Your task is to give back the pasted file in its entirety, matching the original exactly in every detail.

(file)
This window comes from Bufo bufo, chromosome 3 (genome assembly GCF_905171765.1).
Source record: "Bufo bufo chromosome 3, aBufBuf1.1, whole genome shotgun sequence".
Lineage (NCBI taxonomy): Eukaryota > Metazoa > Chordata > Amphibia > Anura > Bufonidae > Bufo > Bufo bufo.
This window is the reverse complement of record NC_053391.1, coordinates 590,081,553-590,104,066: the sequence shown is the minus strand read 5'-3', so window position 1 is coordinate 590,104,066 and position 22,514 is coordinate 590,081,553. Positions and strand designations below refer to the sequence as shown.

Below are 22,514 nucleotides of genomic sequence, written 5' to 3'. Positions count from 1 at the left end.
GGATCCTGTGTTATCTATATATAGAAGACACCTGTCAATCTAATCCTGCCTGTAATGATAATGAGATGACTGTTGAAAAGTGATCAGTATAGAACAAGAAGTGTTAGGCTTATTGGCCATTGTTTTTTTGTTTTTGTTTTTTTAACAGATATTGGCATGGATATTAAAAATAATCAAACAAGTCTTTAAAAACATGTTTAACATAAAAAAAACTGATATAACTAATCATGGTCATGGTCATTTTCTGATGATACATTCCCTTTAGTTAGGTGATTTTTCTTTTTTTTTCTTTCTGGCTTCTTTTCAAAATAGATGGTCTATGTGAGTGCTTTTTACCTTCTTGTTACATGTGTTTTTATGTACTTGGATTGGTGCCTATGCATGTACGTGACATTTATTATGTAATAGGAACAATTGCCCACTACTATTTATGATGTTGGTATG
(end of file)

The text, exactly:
This window comes from Bufo bufo, chromosome 3 (genome assembly GCF_905171765.1).
Source record: "Bufo bufo chromosome 3, aBufBuf1.1, whole genome shotgun sequence".
Lineage (NCBI taxonomy): Eukaryota > Metazoa > Chordata > Amphibia > Anura > Bufonidae > Bufo > Bufo bufo.
This window is the reverse complement of record NC_053391.1, coordinates 590,081,553-590,104,066: the sequence shown is the minus strand read 5'-3', so window position 1 is coordinate 590,104,066 and position 22,514 is coordinate 590,081,553. Positions and strand designations below refer to the sequence as shown.

Below are 22,514 nucleotides of genomic sequence, written 5' to 3'. Positions count from 1 at the left end.
GGATCCTGTGTTATCTATATATAGAAGACACCTGTCAATCTAATCCTGCCTGTAATGATAATGAGATGACTGTTGAAAAGTGATCAGTATAGAACAAGAAGTGTTAGGCTTATTGGCCATTGTTTTTTTGTTTTTGTTTTTTTAACAGATATTGGCATGGATATTAAAAATAATCAAACAAGTCTTTAAAAACATGTTTAACATAAAAAAAACTGATATAACTAATCATGGTCATGGTCATTTTCTGATGATACATTCCCTTTAGTTAGGTGATTTTTCTTTTTTTTTCTTTCTGGCTTCTTTTCAAAATAGATGGTCTATGTGAGTGCTTTTTACCTTCTTGTTACATGTGTTTTTATGTACTTGGATTGGTGCCTATGCATGTACGTGACATTTATTATGTAATAGGAACAATTGCCCACTACTATTTATGATGTTGGTATG